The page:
There is a very strong ensemble of young performers bringing Stephen Sondheim and James Lapine’s production of Into the Woods (Junior) to the Neptune Scotiabank Studio Theatre through December 16th, 2012. These members of Neptune Theatre School’s Youth Performance Company are between the ages of thirteen and eighteen and have been training together with a myriad of instructors at the theatre school since last July.
What is immediately striking about this production is how consistent the company is, especially vocally, with no one person dominating as the “star,” but rather the collective seventeen of them sharing the focus in roles that accentuate their particular strengths. Into the Woods is a great choice for such a cast as it is a blending of fairytales and so rather than having one primary protagonist, it features the intersection of a multitude of different heroes from different classic tales.
There are some really interesting acting choices in this production. Chad Hendrickson’s Jack (of Beanstalk fame) is less dimwitted in this production and more thoroughly dejected over the loss of his beloved cow Milky White (who he sells to the Baker and his wife in exchange for beans). This loss seems to be what propels him into the Land of the Giant and his spirits are only recovered once he has enough money to buy the creature back. Jakob Creighton’s Baker seems thoroughly exasperated (and not at all surprised) with the quest imparted onto him by the Witch to dispel the curse she has placed upon his family. This suggests that perhaps the Witch has been bothering him and his wife with quests and curses ever since they moved next door to her. Amelia Topshee’s Baker’s Wife comes thoroughly alive only in the presence of the two Princes, suggesting her own tedium with everyday life. Isobel LeBlanc has great vocal and physical command of the Witch and Peter Issekutz and Lachlan Topshee show great comic prowess as the two absurdly pompous Princes. Emily MacMillan has great innocence and exuberance as Little Red Riding Hood (and a perfect high pitch screech when things don’t go her way). She makes a part that is often quite unlikable sweet and endearing.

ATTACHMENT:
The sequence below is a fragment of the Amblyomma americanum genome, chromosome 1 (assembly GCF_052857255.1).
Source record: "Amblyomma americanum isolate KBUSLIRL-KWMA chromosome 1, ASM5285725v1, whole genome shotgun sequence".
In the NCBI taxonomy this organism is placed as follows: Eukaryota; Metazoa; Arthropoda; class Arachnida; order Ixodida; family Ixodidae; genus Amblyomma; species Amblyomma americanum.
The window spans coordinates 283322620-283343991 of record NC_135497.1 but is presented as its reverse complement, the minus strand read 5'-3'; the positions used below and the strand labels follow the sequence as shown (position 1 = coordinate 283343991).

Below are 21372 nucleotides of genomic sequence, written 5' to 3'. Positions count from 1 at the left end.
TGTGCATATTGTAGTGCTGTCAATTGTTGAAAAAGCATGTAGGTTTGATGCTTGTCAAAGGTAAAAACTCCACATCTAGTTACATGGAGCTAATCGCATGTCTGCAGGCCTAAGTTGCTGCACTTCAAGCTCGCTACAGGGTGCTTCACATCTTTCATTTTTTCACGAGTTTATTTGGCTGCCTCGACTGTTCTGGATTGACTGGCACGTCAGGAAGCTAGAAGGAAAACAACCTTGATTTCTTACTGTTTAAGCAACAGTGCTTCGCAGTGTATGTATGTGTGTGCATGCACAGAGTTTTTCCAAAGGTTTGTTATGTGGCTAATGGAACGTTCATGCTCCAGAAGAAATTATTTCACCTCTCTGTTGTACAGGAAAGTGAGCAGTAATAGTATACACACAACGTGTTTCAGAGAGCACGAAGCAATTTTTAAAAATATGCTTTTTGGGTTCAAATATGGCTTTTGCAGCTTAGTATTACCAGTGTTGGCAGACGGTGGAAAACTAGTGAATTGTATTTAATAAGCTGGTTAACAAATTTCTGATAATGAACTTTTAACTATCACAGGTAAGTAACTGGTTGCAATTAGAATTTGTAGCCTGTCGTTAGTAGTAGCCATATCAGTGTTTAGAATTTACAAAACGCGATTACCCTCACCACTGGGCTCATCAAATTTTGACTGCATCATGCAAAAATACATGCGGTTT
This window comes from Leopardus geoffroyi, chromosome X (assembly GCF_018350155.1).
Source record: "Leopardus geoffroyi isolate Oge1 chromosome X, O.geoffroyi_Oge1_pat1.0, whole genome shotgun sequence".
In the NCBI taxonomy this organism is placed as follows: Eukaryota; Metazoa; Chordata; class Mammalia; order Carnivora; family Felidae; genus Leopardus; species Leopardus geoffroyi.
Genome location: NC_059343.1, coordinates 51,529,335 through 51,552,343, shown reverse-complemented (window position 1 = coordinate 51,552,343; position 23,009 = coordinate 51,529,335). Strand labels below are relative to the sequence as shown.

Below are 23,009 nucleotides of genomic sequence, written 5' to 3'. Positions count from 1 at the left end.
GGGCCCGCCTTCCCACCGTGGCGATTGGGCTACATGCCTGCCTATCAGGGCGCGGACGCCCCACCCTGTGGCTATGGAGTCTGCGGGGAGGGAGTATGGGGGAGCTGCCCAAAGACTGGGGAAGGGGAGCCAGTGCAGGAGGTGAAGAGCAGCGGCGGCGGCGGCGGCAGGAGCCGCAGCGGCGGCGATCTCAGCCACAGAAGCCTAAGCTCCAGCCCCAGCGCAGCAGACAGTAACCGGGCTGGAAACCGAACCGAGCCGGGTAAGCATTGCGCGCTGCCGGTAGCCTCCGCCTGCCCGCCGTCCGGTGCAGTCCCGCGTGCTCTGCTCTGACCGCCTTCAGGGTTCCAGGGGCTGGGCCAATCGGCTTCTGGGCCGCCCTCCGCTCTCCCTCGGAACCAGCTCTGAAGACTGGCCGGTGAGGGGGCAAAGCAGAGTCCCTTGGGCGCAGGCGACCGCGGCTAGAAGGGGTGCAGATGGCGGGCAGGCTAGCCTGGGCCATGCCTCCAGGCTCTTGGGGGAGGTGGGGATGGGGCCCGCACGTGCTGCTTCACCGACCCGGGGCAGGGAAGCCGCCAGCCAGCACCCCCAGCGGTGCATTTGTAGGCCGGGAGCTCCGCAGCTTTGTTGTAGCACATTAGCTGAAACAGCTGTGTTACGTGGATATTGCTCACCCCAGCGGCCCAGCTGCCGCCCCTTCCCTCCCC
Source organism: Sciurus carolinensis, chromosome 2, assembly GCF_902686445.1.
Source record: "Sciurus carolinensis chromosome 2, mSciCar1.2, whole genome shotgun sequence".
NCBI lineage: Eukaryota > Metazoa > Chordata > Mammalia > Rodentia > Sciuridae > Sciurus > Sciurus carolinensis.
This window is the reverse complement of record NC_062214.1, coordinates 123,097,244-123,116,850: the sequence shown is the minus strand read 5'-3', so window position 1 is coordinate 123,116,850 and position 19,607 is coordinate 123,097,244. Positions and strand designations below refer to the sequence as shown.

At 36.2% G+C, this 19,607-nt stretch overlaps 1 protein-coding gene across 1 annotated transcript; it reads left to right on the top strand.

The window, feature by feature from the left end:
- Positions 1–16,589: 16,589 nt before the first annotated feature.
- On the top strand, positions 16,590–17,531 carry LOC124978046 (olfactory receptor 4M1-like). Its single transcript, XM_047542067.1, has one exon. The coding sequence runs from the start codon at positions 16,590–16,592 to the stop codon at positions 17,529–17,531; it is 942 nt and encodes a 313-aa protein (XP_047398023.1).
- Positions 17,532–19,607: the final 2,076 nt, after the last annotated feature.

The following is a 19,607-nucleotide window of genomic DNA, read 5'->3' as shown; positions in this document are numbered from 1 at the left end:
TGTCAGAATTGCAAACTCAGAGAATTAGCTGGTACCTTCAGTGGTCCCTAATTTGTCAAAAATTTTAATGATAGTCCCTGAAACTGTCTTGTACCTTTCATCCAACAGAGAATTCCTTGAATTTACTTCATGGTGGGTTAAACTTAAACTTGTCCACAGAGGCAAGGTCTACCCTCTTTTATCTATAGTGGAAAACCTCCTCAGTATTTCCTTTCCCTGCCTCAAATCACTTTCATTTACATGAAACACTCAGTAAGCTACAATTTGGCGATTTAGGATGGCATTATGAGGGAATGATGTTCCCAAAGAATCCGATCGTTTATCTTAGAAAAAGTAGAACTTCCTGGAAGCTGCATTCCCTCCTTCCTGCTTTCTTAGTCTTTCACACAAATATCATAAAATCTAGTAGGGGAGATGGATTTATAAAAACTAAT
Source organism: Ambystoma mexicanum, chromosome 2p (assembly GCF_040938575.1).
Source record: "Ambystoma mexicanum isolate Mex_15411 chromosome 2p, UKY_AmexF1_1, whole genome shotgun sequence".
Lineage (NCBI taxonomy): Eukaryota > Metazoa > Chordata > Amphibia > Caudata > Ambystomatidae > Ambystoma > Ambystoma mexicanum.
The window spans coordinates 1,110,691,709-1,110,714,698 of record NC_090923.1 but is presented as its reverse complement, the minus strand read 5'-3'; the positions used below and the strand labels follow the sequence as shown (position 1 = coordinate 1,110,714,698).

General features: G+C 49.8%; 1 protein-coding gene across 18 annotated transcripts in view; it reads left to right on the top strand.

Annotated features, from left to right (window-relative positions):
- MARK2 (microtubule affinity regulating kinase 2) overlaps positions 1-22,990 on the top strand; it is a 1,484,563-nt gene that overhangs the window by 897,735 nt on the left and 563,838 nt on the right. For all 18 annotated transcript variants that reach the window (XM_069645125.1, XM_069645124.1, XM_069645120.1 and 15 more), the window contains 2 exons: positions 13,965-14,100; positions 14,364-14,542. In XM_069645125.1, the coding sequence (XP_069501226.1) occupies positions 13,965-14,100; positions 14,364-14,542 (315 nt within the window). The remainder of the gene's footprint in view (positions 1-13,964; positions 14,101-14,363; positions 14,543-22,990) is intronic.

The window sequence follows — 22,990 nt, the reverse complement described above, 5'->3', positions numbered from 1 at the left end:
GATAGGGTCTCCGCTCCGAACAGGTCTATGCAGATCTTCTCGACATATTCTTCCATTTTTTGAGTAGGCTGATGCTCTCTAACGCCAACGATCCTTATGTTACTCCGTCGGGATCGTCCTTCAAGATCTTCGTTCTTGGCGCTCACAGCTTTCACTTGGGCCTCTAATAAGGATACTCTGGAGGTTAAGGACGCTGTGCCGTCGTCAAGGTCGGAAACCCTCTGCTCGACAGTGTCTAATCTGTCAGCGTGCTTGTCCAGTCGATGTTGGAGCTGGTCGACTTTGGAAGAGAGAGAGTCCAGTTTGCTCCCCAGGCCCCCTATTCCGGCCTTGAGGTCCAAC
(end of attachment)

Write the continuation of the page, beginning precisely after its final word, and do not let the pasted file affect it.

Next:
The groundwork for all these characters has certainly been laid in this production and there is room here for all of the performers to be even bolder and bigger in their characterizations and physicalizations of these iconic archetypes from childhood in a more three dimensional way. The humour can be pushed ever further to the limits. There is even more to play with and explore. Stephen Sondheim fills his lyrics with a powerful duplicity of meaning that helps to give these characters their psychological depth, which can be difficult to communicate in song, especially for younger performers. What does Little Red Riding Hood mean by “isn’t it nice to know a lot/and a little bit not”? What does Cinderella learn on the Steps of the Palace? These songs are monologues set to music. With Sondheim no word can be thrown away, in fact every one can be mined for a plethora of meaning and significance and the clearer grasp the actor has on exactly what he or she wants to communicate with every choice of word, the clearer the audience can grasp the internal workings of these character’s minds and their motivations.